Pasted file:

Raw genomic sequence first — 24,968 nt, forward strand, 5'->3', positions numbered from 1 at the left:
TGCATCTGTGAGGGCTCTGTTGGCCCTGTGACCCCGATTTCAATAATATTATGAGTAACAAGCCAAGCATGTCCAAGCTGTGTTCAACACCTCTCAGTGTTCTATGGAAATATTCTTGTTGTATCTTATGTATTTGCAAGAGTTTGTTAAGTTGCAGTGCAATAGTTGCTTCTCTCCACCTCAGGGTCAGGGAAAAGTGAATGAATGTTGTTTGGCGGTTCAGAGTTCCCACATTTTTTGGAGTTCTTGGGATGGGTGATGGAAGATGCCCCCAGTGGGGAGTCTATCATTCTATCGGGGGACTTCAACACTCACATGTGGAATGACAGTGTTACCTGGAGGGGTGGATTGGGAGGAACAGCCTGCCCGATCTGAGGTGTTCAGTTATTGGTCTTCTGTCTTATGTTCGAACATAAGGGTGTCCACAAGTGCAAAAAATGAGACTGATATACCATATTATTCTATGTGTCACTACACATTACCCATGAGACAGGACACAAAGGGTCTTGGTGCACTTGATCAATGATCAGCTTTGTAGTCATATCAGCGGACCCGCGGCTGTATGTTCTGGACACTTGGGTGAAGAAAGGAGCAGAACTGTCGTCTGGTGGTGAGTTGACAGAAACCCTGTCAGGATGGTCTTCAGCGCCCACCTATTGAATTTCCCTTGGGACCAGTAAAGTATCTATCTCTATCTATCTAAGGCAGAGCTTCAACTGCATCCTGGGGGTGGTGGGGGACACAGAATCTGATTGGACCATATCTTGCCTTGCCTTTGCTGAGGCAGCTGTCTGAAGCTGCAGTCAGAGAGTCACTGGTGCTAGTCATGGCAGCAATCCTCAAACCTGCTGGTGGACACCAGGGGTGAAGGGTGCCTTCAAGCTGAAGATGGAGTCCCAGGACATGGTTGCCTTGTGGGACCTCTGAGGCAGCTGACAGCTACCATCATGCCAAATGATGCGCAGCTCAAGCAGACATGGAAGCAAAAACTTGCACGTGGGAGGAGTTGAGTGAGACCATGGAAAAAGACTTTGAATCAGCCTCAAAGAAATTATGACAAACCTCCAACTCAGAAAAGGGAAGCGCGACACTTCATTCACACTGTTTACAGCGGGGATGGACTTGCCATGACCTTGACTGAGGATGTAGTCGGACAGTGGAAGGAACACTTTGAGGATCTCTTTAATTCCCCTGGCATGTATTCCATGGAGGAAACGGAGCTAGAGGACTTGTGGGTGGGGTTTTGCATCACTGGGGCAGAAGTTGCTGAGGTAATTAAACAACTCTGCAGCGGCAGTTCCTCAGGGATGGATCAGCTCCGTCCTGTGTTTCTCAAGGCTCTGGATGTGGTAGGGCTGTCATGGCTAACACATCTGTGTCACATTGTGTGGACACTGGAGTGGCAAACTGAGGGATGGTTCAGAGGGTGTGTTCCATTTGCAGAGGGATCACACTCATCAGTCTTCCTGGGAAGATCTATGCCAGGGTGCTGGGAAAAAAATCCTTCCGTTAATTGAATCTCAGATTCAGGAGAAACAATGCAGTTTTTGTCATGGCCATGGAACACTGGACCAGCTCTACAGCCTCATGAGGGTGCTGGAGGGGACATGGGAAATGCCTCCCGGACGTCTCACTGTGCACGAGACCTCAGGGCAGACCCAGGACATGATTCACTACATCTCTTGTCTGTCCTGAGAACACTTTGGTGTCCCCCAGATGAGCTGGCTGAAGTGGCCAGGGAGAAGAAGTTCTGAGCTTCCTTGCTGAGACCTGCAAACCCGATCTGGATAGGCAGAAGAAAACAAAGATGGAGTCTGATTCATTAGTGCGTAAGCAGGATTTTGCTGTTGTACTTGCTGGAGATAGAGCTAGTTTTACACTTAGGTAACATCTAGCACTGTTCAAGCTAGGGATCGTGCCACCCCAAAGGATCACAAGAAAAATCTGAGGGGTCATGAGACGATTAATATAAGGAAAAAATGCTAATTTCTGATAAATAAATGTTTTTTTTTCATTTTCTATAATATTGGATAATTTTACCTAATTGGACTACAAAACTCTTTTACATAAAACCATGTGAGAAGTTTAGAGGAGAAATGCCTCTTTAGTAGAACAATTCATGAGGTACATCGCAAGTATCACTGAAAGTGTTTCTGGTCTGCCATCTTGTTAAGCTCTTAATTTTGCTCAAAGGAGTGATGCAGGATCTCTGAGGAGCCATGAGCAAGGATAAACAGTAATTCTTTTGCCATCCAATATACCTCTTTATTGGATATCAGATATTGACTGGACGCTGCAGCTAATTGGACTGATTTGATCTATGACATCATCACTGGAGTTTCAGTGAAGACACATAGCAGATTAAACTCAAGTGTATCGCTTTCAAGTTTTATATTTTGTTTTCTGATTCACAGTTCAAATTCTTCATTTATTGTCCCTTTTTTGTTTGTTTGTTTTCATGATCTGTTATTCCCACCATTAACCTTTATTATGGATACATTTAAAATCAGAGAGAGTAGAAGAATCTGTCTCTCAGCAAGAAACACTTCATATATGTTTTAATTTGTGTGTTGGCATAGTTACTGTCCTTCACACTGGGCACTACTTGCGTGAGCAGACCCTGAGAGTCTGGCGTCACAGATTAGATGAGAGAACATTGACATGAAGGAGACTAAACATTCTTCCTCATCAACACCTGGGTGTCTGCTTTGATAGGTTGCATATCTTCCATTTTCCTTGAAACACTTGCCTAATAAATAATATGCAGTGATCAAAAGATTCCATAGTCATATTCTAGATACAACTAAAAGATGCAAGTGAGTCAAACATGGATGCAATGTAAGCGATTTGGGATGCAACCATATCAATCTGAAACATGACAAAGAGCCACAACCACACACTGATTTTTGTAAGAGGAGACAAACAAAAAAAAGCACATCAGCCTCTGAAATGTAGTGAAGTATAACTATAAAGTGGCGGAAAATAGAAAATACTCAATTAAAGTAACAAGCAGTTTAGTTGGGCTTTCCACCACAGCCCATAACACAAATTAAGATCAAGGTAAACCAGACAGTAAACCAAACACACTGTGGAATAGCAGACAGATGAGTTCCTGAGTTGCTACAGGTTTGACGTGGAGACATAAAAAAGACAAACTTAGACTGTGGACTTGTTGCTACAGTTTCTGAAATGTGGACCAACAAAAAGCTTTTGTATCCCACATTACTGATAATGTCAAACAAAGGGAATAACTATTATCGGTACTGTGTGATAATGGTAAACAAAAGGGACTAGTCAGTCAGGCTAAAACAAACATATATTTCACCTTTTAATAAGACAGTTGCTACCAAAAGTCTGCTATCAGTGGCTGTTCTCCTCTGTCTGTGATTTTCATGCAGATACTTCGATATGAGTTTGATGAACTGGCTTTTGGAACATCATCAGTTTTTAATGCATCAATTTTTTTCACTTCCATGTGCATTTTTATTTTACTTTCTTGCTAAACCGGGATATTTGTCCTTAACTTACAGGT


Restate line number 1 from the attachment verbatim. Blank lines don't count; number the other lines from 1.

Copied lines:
Raw genomic sequence first — 24,968 nt, forward strand, 5'->3', positions numbered from 1 at the left: